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Ancient-Medieval


Muhammad: The Warrior Prophet

Richard A. Gabriel | Published: May 17, 2007 at 3:53 pm
Muhammad, the prophet of Islam, was also a truly great general. In the space of a single decade he fought eight major battles, led eighteen raids, and planned another thirty-eight military operations.

Julius Caesar's Triumph in Gaul

Adrian Goldsworthy | Published: May 17, 2007 at 3:52 pm
Caesar completely misread the situation in Gaul in 52 BC, leading to a military crisis. He overcame this failure through his own talent as a commander, the skill of his army, and a good deal of luck.

Dorchester: A Step Back

Jim Hargan | Published: May 03, 2007 at 11:33 am
Surrounded by some of England’s most beautiful scenery, the town of Dorchester is a pleasant step back in time.

Rome's Barbarian Mercenaries

David G. Frye | Published: May 03, 2007 at 10:46 am
The transition from a citizen’s army to a very nearly mercenary one did not go smoothly. To many Romans, the same barbarians so admired for their military prowess were also the enemy.

Ancient Chepstow: Gateway to Wales

Dana Huntley | Published: April 05, 2007 at 4:04 pm
Whoever controlled Chepstow controlled access to South Wales. Once protected by Chepstow Castle from invaders, today the town happily welcomes hoardes of tourists.

Mark Antony's Persian Campaign

Published: January 17, 2007 at 2:41 pm
On June 9, 53 bc, hard-riding Parthian horse-archers from the Persian heartland lured a Roman infantry army into open country at Carrhae and surrounded it. Darting swiftly across the plains, the Parthians rained shield-piercing arrows onto the Roman lines. When …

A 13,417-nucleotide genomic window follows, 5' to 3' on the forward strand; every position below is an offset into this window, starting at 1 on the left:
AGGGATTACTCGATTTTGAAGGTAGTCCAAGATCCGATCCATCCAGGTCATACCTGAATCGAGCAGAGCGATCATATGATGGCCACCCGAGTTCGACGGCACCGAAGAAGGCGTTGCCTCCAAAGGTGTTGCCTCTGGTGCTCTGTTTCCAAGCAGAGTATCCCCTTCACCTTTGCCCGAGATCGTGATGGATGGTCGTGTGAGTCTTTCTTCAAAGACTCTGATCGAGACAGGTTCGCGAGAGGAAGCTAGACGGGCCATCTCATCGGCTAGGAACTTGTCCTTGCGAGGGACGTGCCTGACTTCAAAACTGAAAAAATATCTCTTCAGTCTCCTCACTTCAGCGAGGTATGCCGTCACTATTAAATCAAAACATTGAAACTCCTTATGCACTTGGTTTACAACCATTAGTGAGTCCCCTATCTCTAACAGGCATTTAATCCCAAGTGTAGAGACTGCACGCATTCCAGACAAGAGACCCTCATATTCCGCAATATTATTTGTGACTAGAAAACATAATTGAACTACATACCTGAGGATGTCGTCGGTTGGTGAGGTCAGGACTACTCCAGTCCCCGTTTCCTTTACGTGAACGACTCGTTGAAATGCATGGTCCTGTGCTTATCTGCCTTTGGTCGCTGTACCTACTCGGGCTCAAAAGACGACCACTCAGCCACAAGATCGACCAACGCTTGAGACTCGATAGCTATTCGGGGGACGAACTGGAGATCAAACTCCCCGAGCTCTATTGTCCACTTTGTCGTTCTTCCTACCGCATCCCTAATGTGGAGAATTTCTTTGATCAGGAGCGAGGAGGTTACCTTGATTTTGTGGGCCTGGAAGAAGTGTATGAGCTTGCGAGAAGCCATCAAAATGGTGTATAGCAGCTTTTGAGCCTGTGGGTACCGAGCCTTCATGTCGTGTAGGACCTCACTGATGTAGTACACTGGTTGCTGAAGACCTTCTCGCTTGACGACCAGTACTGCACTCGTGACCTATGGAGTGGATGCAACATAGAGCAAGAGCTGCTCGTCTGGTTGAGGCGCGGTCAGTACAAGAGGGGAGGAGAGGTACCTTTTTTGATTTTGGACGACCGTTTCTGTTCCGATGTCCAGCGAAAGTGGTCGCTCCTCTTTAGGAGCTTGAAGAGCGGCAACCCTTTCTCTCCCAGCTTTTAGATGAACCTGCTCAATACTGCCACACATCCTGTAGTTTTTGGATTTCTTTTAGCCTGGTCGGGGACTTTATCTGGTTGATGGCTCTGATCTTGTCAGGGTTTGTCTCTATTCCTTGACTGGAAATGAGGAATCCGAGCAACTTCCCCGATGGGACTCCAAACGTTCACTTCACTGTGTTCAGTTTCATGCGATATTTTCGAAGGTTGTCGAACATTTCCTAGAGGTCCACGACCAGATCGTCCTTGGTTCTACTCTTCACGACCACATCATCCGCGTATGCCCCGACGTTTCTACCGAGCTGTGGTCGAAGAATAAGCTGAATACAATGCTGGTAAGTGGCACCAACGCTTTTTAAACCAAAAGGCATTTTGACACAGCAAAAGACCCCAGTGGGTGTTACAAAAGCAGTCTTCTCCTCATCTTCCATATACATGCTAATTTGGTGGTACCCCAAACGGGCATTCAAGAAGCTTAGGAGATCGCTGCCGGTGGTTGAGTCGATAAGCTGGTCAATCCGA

Battle of Marathon: Greeks Versus the Persians

Published: January 17, 2007 at 1:56 pm
Western democracy, culture and philosophy were on the line when the Greeks faced the Persians at Marathon. By Jason K. Foster

Weaponry: Greek Phalanx

Published: September 05, 2006 at 12:35 pm
The phalanx dominated Greek warfare for three centuries, but fell before combined-arms forces. By Brian Todd Carey

Arms and Men: The Trebuchet

Scott Farrell | Published: September 05, 2006 at 11:18 am
The trebuchet was the first war engine to employ the principles of gravity and leverage to hurl a projectile. Not until modern times did the cannon eclipse it.

Gaius Julius Caesar's African Campaign: The Campaign to Destroy the Allies of Gnaeus Pompeius Magnus

Published: September 05, 2006 at 10:35 am
To deal with allies of his late rival Gnaeus Pompeius Magnus in North Africa, Gaius Julius Caesar came, he adapted and he conquered.By Jonas Goldstein

Second Punic War: Battle of Zama

Published: September 05, 2006 at 10:15 am
The Carthaginian and Roman commanders Hannibal and Scipio both had a solid string of victories to their credit when they met in 202 bc. Only one of them would emerge victorious this time.By Daniel A. Fournie

Assyrian March Against Judah

Published: September 05, 2006 at 9:59 am
Christianity, Judaism and Islam exist today because of Assyrian warrior King Sennacherib's decision to strike a deal with besieged Jerusalem.By Philip Stern

Peloponnesian War: Battle of Pylos

Published: August 29, 2006 at 1:47 pm
A storm at sea set the stage for a siege, a naval battle and an island assault whose outcome astonished all of ancient Greece.By Richard M. Berthold

King Richard I of England Versus King Philip II Augustus

Published: August 23, 2006 at 4:52 pm
Back from the Third Crusade and Austrian captivity, King Richard I of England spent the rest of his reign battling his longtime rival, King Philip II Augustus.By Simon Rees

The Last Norman Invasion

Published: August 21, 2006 at 4:28 pm
The long, terrible struggle between the English and the Irish began in 1169, when Diarmuid Mac Murchada asked King Henry II for aid against his rivals--only to learn that it was easier to invite the Normans into a country than it was to convince them to leave. By Michael D. Greaney

Fourth Crusade

Published: July 31, 2006 at 2:54 pm
They set out to rescue the Holy Land from the Muslims. Instead, they appeared at the walls of the greatest city in Christendom.By Richard McCaffery Robinson
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